Eclectic Grounds

conflicts and conversation

Archive for the ‘McWorld & US Power’ Category

“we fought to get off the slave yard, now we fight to get us a green card”

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Written by henrik

April 9, 2010 at 7:11 pm

Some ideas never get old…

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I know I am way late with a post on Avatar but this is just too good not to share it…

Idol TV Series in Afghanistan: Pop culture, social transformation & reappropriation

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Below, a short talk by Cynthia Schneider on the Afghan version of the “Idols” series. She demonstrates how the show has become a means of social change, especially for women, and how the content is culturally re-appropriated.

Also check out here a lengthier talk by Schneider on Western pop culture re-appropriation in the Middle East more generally. She discusses examples such as hip hop or the effects of the show 24 (select the video by Schneider and scroll to minute 30).

Martin Luther King’s words

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Jay Smooth put together some memorable Martin Luther King quotations:

(from IllDoctrine)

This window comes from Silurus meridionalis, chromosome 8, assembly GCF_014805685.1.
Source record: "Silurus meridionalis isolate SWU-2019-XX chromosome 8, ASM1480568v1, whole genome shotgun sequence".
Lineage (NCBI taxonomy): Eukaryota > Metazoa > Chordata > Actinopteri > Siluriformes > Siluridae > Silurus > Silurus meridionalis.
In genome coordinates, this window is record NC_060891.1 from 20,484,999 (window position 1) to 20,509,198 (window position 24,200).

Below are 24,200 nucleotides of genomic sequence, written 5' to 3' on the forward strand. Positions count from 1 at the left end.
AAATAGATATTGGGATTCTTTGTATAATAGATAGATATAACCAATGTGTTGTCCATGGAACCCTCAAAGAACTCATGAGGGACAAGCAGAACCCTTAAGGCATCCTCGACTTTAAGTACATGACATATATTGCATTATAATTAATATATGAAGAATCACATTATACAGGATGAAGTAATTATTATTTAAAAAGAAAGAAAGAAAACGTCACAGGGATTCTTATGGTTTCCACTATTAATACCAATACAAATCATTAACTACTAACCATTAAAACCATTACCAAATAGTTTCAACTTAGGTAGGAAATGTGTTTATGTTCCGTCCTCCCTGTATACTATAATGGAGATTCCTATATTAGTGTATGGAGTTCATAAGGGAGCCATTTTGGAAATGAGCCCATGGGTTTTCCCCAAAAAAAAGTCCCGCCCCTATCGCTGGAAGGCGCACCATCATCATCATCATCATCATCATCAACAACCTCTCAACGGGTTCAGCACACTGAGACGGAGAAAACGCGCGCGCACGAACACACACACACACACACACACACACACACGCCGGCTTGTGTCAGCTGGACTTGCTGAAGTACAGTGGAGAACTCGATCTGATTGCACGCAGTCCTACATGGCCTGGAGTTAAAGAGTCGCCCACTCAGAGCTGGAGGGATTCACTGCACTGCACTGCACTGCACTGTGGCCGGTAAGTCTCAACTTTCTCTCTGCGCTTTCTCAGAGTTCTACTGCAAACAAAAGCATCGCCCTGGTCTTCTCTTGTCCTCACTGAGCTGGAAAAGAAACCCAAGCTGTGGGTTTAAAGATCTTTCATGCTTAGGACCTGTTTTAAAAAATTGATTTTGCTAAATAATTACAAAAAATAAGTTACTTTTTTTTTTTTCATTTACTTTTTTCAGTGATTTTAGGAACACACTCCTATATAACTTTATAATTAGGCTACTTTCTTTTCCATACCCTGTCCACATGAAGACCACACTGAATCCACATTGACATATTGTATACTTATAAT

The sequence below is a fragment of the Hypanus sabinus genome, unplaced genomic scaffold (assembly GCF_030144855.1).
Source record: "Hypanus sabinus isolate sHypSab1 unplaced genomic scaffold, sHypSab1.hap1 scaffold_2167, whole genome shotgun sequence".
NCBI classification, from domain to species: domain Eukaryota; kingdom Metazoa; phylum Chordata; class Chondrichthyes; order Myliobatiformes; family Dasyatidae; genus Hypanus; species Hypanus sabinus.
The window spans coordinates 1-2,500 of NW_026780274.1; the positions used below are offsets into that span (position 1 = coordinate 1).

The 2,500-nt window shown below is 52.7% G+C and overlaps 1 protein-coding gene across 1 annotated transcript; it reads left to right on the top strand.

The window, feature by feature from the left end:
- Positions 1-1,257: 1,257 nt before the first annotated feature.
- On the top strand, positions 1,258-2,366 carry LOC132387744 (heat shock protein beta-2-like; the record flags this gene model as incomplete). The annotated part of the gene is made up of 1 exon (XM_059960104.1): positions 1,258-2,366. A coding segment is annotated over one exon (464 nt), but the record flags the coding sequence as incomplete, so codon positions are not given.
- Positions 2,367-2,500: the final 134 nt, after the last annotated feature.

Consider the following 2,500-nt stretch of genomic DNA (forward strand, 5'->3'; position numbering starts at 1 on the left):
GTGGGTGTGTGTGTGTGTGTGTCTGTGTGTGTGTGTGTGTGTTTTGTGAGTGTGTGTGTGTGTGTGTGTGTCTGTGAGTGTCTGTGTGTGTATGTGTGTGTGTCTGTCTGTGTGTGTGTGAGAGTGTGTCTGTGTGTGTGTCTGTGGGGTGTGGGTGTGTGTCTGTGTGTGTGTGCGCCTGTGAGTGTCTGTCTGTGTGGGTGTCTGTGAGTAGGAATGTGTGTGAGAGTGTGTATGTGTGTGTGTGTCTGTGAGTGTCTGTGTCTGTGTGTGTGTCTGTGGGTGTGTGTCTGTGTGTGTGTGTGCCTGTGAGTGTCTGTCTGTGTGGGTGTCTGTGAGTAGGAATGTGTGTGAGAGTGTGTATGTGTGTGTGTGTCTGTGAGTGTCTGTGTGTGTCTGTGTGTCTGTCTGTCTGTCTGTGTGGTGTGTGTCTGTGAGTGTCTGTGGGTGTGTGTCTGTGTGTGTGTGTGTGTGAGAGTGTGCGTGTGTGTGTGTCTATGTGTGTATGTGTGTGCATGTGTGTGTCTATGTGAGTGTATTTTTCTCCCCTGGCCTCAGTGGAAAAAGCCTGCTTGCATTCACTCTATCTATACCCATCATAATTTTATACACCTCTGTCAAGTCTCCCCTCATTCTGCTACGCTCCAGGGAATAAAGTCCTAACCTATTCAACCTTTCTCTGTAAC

Update: On the same subject, I just came across an impressive illustration putting in today’s context what Dr. King and many others have fought for (talking about post-racial USA…):

Lest We Forget

By RJ Matson (via NoCaptionNeeded)

Defining insanity…

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Written by henrik

January 11, 2010 at 10:07 am

Organ trafficking, the global economy and militant anthropology

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Shocking revelations emerged yesterday from an interview with the head of the Israeli forensic institute. In the interview, he admits systematic organ harvest by Israel from dead palestinian bodies (more information here).

The statements were made during an interview with Nancy Sheper-Hughes – a fantastic anthropologist whose work has inspired many (me included) for the field and the ethics of anthropology. She deserves a mention in this debate for her investigations in the global network of organ trafficking.